The piece itself was a really unique experience both to learn and perform, but doesn’t fall too far from what we as percussionists are doing on a regular basis: solving problems. One of the biggest challenges for us was simply logistics of the instruments themselves that we were using. A large part of the piece for me was spent pretending to be a cellist bowing a car fender. Sean Friar had marked where to touch and bow the instrument in order to create different pitches; unfortunately, we weren’t able to have the instruments for a long time, so it was a bit of a crash course in fender-cello playing. I found myself in a completely different world contemplating bowing directions, bowing speed, and having to “rub my belly and pat my head” as I attempted to maneuver bowings and fingerings simultaneously.
Q: What drew you to contemporary classical/new music? Is there a particular moment or experience that made you think, “this is for me,” and, if so, can you tell us a little bit about that and where it led you?
Throughout my schooling I’ve been lucky to be exposed to classical orchestral music, world music, fusion, contemporary, and everything in-between. However, aside from a short stint in my undergrad when I was obsessed with orchestral music, contemporary music has always excited and inspired me the most. That inspiration is fueled partly by new composers who are just as excited about new sounds as I am, as well as the sheer urge to discover that next exciting musical idea. As a percussionist, this doesn’t come as much of a surprise, as this music is really the bread and butter of our repertoire. It is important to note that the modern percussion ensemble isn’t even 100 years old, and that the first compositions written for classical marimba didn’t appear until the 1950s. This hardly compares to the violin’s 500+ years of musical existence and can help explain why the names Steve Reich, John Cage, Henry Cowell, Lou Harrison, and Edgar Varèse were hardly foreign to me from the beginning of my musical studies. These were and are the compositional pioneers who paved the path for percussionists today.
I’ll never forget the first time I heard Steve Reich’s marimba duo Nagoya Marimbas when I was in high school. I was fascinated by the simplicity of the process yet dumbfounded by the interlocking rhythms and conversation that were created a result. Some of my most memorable musical moments have come from performing and meditating on Reich’s music, including 3 full performances of his monumental work for percussion, Drumming, as well as Music for 18 Musicians. Performing Reich is a meditative trance-inducing experience, though incredibly nerve wracking as well! It requires an immense amount of concentration and precision, though there are moments when you might be playing the same short sequence over and over for twenty minutes or longer. I find that I am truly present mentally when playing his music, and it is a fun exercise to see how far I can stretch my brain as I try to identify the different conversations of the interweaving lines during those long moments of repetition. This type of minimalist music has always intrigued me and has led me to seek out other minimalist-like composers such as David Lang, Michael Gordon, Julia Wolfe, John Luther Adams, and Tristan Perich.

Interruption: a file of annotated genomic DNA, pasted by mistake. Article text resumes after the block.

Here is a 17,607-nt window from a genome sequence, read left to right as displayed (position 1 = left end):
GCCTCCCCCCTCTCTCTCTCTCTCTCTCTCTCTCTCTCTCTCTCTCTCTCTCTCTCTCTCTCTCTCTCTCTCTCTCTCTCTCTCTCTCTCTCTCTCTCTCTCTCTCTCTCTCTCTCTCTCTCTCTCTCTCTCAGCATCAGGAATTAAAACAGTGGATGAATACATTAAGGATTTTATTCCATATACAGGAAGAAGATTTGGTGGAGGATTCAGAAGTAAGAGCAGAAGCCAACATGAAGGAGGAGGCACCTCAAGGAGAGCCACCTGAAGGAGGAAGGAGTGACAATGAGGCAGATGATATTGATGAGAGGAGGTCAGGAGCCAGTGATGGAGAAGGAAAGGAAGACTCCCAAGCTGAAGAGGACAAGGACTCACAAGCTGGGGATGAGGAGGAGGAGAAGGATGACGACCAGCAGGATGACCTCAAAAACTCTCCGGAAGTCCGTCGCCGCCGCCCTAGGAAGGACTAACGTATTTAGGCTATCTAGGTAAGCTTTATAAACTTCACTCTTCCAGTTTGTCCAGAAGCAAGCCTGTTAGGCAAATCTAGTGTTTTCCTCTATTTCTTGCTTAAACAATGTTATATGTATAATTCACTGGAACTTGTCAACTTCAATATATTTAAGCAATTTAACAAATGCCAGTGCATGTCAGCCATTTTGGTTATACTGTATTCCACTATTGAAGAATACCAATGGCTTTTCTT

Q: Do you have any suggestions for listening for those who’d like to embark on an exploration of new music but aren’t sure where to start, and can you talk a bit about your recommendations?
George Crumb’s Makrokosmos III. Music for a Summer Evening
This is a piece that I have been in love with for a long time, but have not yet performed. Written for two pianos and two percussionists, the score is painted with an abundance of unusual colors and timbres including an extremely eerie slide whistle solo played into the piano in the second movement. The music breathes and is very visceral as it takes the listener into nature’s beauty and darkness, eventually ascending to a higher existence in the fifth and final movement. That last movement is one that I could listen to over, and over, and over . . .
John Luther Adams’s Four Thousand Holes
John Luther Adams has quickly become one of my favorite composers. I’ve been fortunate to be a part of a small team of percussion junkies that have helped produce and direct his Inuksuit (for 9-99 percussionists) both in live performance and in a 4.0 stereo recording releasing soon! This half-hour long work for piano, percussion, and electronics has very recently become a huge favorite of mine. The first time I sat down to listen to the piece I was completely blown away by the striking energy of its extreme rhythmic complexity and also fell in love with its moments of starkness that fall in between. This music is full of so many coexisting juxtapositions for me in that it is simple yet intricate, beautiful yet frightening, sparse yet lush, emotional yet mundane, tense yet relaxed . . . thirty minutes may seem like a long time, but it is entirely worth it to sit and listen in its entirety. I often find myself swept into a swirling euphoric state where my brain is both firing actively in all directions and yet completely still and attentive to the sparkling, shimmering journey that John provides for us.